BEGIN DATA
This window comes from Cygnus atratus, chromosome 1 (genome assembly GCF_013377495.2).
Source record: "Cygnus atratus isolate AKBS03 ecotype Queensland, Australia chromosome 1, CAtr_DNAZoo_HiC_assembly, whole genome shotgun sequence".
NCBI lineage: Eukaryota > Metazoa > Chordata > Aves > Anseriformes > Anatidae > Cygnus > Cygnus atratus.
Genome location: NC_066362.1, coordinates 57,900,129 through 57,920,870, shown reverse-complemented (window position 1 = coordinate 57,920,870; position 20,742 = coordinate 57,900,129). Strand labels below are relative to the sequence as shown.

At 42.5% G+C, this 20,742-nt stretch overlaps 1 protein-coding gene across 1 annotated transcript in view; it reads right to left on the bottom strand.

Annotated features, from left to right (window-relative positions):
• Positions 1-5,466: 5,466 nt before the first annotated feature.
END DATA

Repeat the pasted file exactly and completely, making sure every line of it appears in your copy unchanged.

This window comes from Cygnus atratus, chromosome 1 (genome assembly GCF_013377495.2).
Source record: "Cygnus atratus isolate AKBS03 ecotype Queensland, Australia chromosome 1, CAtr_DNAZoo_HiC_assembly, whole genome shotgun sequence".
NCBI lineage: Eukaryota > Metazoa > Chordata > Aves > Anseriformes > Anatidae > Cygnus > Cygnus atratus.
Genome location: NC_066362.1, coordinates 57,900,129 through 57,920,870, shown reverse-complemented (window position 1 = coordinate 57,920,870; position 20,742 = coordinate 57,900,129). Strand labels below are relative to the sequence as shown.

At 42.5% G+C, this 20,742-nt stretch overlaps 1 protein-coding gene across 1 annotated transcript in view; it reads right to left on the bottom strand.

Annotated features, from left to right (window-relative positions):
• Positions 1-5,466: 5,466 nt before the first annotated feature.